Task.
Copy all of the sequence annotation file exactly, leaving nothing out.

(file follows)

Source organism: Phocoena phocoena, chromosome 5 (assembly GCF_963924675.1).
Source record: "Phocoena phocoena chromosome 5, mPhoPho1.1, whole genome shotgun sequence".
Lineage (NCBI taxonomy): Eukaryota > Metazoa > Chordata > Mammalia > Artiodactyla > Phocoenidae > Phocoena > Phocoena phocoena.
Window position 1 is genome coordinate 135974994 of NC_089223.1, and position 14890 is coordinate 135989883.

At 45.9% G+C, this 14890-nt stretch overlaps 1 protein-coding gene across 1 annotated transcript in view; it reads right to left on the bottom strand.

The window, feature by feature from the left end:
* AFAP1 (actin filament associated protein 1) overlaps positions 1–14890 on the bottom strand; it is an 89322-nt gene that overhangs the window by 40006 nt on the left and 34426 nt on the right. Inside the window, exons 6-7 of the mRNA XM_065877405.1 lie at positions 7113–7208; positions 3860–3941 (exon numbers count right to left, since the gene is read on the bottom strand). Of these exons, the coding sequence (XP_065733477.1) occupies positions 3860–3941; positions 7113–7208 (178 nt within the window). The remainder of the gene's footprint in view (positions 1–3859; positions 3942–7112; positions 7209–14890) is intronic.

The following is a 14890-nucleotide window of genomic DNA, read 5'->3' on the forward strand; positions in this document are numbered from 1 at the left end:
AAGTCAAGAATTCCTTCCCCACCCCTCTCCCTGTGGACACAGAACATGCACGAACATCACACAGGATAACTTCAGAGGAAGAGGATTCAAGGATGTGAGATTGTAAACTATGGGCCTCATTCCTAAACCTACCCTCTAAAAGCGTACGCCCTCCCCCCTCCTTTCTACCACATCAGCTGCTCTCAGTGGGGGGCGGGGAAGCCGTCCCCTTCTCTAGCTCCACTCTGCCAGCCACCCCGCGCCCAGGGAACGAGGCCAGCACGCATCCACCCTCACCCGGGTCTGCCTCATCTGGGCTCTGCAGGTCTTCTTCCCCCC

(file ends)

Source organism: Phocoena phocoena, chromosome 5 (assembly GCF_963924675.1).
Source record: "Phocoena phocoena chromosome 5, mPhoPho1.1, whole genome shotgun sequence".
Lineage (NCBI taxonomy): Eukaryota > Metazoa > Chordata > Mammalia > Artiodactyla > Phocoenidae > Phocoena > Phocoena phocoena.
Window position 1 is genome coordinate 135974994 of NC_089223.1, and position 14890 is coordinate 135989883.

At 45.9% G+C, this 14890-nt stretch overlaps 1 protein-coding gene across 1 annotated transcript in view; it reads right to left on the bottom strand.

The window, feature by feature from the left end:
* AFAP1 (actin filament associated protein 1) overlaps positions 1–14890 on the bottom strand; it is an 89322-nt gene that overhangs the window by 40006 nt on the left and 34426 nt on the right. Inside the window, exons 6-7 of the mRNA XM_065877405.1 lie at positions 7113–7208; positions 3860–3941 (exon numbers count right to left, since the gene is read on the bottom strand). Of these exons, the coding sequence (XP_065733477.1) occupies positions 3860–3941; positions 7113–7208 (178 nt within the window). The remainder of the gene's footprint in view (positions 1–3859; positions 3942–7112; positions 7209–14890) is intronic.

The following is a 14890-nucleotide window of genomic DNA, read 5'->3' on the forward strand; positions in this document are numbered from 1 at the left end:
AAGTCAAGAATTCCTTCCCCACCCCTCTCCCTGTGGACACAGAACATGCACGAACATCACACAGGATAACTTCAGAGGAAGAGGATTCAAGGATGTGAGATTGTAAACTATGGGCCTCATTCCTAAACCTACCCTCTAAAAGCGTACGCCCTCCCCCCTCCTTTCTACCACATCAGCTGCTCTCAGTGGGGGGCGGGGAAGCCGTCCCCTTCTCTAGCTCCACTCTGCCAGCCACCCCGCGCCCAGGGAACGAGGCCAGCACGCATCCACCCTCACCCGGGTCTGCCTCATCTGGGCTCTGCAGGTCTTCTTCCCCCC